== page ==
I have always enjoyed studying the rare coin market. While I have
done a lot of research in historical files, I have had first-hand
experience ever since I became a rare coin dealer, part-time at first
in 1953, as I was in high school. In the early 1960s I published the
first-ever study on coin market price cycles.
Today, the rare coin market for federal coins is stronger than I
have ever seen it. The market for tokens, medals and obsolete paper
bills is also super-active. Offhand, this might seem rather strange
when history is considered.
The greatest boom the coin market has ever seen began in 1960.
Coin World was launched as the first weekly publication in
the field. To that point, the popular monthly journals such as The
Numismatic Scrapbook Magazine, Numismatic News and The Numismatist
were the best sources for current information. J. Oliver Amos, in
charge of the Sidney Printing & Publishing Co., had been inspired
by the success of Linn’s Stamp Weekly, which he printed on contract.
Discussions were held about his starting and owning a weekly in some
other field. The final topics were antiques, bowling and coins — after
many discussions within the Amos organization and also interviews with
leaders in various hobby fields, coins won.
In my conversations with Mr. Amos, I was skeptical that enough
news would be found for rare coins. J. Oliver, as many called him,
liked me a lot and even offered me the editorship of Coin
World after its first editor, Dick Johnson, resigned. I declined
as I enjoyed coin dealing so much. A temporary editor, Margo Russell,
was put in place until the right person could be found. Margo went on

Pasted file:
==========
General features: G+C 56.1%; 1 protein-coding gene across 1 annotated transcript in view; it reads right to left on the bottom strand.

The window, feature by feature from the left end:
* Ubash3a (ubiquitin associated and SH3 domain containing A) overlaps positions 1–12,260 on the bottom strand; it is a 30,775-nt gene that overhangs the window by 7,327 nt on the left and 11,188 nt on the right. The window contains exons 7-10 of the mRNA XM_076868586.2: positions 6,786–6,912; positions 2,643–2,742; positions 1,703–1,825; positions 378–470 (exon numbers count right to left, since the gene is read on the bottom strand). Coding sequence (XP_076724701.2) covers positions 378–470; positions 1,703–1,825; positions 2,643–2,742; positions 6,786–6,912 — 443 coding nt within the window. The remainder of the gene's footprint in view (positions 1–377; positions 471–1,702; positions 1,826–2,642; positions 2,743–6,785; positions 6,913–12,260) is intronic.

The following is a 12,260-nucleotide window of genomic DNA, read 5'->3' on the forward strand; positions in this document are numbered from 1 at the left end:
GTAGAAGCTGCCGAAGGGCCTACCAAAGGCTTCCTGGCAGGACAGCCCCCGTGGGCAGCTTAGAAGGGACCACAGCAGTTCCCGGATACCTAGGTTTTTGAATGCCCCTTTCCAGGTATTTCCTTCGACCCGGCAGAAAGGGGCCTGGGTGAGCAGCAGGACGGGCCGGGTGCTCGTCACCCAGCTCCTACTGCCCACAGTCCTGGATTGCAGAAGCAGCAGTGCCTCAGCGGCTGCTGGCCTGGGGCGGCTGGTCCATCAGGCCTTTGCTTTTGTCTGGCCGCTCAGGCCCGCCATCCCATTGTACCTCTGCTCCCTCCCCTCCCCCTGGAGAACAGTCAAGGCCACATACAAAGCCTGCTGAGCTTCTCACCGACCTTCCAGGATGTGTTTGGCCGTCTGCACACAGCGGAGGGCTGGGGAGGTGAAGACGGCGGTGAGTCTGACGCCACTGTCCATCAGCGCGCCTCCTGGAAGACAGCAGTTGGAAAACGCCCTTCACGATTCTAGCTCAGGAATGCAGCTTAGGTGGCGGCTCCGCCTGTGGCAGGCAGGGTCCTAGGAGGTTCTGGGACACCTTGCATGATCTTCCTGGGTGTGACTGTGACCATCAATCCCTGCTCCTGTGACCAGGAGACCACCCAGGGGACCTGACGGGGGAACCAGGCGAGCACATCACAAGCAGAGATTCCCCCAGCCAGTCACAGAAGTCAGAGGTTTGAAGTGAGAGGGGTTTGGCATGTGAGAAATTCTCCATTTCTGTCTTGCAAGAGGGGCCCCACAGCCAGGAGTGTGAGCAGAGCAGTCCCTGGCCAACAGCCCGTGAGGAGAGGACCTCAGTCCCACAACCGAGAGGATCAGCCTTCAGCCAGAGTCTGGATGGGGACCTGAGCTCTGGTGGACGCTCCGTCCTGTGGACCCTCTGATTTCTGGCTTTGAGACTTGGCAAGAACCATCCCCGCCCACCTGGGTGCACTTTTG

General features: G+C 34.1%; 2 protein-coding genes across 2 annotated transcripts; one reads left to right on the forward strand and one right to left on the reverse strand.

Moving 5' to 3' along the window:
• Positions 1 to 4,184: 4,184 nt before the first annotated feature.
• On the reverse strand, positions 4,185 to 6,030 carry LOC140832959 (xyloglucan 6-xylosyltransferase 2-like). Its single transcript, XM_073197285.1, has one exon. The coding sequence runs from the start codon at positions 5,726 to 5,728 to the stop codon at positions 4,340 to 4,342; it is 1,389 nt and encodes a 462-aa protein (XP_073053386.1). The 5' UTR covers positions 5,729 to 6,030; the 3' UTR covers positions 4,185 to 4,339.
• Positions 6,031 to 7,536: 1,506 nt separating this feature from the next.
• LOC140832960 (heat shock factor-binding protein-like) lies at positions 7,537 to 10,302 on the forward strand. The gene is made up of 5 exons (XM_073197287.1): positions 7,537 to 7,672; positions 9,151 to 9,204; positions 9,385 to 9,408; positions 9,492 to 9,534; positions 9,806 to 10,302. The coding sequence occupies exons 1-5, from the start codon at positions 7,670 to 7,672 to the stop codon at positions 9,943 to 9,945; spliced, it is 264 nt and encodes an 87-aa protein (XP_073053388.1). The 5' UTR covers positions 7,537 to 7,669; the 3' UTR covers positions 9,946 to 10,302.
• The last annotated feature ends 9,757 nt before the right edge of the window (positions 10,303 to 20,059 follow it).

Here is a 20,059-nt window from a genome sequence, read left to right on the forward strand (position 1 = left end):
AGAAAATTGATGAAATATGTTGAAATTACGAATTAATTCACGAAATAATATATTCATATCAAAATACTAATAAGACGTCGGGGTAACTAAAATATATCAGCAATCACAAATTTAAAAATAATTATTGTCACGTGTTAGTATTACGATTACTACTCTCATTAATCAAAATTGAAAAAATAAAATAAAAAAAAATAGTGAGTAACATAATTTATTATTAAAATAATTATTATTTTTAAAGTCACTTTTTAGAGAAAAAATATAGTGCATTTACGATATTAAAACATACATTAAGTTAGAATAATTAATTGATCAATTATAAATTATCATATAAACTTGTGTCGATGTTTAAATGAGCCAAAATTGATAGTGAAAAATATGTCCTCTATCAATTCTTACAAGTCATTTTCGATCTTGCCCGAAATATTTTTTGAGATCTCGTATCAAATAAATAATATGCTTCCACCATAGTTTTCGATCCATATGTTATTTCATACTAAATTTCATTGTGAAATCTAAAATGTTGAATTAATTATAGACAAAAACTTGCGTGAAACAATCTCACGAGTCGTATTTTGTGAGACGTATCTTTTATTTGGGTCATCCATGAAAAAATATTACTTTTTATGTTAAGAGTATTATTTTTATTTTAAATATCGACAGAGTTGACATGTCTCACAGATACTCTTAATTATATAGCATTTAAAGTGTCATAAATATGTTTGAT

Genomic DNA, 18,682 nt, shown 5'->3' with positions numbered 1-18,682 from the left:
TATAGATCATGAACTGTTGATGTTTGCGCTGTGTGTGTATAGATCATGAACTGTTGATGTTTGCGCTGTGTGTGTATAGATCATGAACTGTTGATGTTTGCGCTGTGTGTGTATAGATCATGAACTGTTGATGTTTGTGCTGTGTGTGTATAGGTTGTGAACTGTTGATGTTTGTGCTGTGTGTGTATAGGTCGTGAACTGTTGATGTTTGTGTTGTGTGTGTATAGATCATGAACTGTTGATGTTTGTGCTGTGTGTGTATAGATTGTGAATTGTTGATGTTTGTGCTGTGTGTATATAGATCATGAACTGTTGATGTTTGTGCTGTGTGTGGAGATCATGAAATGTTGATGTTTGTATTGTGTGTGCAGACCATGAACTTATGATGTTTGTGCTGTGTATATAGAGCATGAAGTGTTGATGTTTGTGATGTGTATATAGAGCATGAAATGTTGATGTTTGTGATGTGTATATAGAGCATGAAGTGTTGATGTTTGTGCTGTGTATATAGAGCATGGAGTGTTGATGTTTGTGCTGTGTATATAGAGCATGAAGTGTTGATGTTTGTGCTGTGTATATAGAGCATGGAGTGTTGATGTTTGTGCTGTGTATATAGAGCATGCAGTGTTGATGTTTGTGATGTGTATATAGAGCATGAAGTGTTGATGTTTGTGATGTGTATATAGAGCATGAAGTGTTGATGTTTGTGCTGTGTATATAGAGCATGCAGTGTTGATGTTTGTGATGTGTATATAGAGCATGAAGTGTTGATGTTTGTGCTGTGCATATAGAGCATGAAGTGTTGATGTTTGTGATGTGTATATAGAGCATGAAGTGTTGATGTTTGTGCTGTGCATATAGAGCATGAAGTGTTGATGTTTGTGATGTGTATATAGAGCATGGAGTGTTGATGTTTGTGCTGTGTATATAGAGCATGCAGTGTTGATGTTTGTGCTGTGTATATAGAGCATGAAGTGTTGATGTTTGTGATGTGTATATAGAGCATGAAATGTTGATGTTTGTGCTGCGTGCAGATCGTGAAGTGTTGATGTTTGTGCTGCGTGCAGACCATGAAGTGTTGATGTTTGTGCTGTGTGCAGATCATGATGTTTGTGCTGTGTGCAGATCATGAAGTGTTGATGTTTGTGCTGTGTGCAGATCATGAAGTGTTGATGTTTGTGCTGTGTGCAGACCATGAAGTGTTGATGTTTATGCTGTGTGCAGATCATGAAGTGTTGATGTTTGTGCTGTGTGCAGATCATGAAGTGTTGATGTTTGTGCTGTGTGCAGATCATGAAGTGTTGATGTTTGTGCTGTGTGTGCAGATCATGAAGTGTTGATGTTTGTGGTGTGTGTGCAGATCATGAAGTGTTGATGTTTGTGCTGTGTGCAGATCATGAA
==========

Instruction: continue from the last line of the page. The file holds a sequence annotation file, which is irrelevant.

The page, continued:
to serve for nearly a quarter century, with great distinction, and
earned just about every numismatic award ever given.
Coin World took off like a skyrocket. Within a short time
the circulation increased to an amazing 150,000 copies! This helped
spread the word and excitement.
The other factor was the 1960 Lincoln, Small Date cent. These were
publicized as being much harder to find than the Large Date design. A
market was made in rolls and bags of Small Date cents by Jonah
Shapiro, of Syracuse, N.Y., and Harry J. Forman in Philadelphia. A $50
face-value bag was sold for $12,000! Excitement knew no bounds,
national newspapers and magazines picked up the story as did the
Within a few years as many as 6,000 coin shops were in business
across America, according to an estimate given to me by Chet Krause.
Coin shows, clubs, and auctions multiplied. Then in 1965, crash!
Q. David Bowers is chairman emeritus of Stack’s Bowers Galleries
and numismatic director of Whitman Publishing LLC. He can be reached
at his private email, firstname.lastname@example.org,
or at Q. David Bowers LLC, Box 1804, Wolfeboro, NH 03894.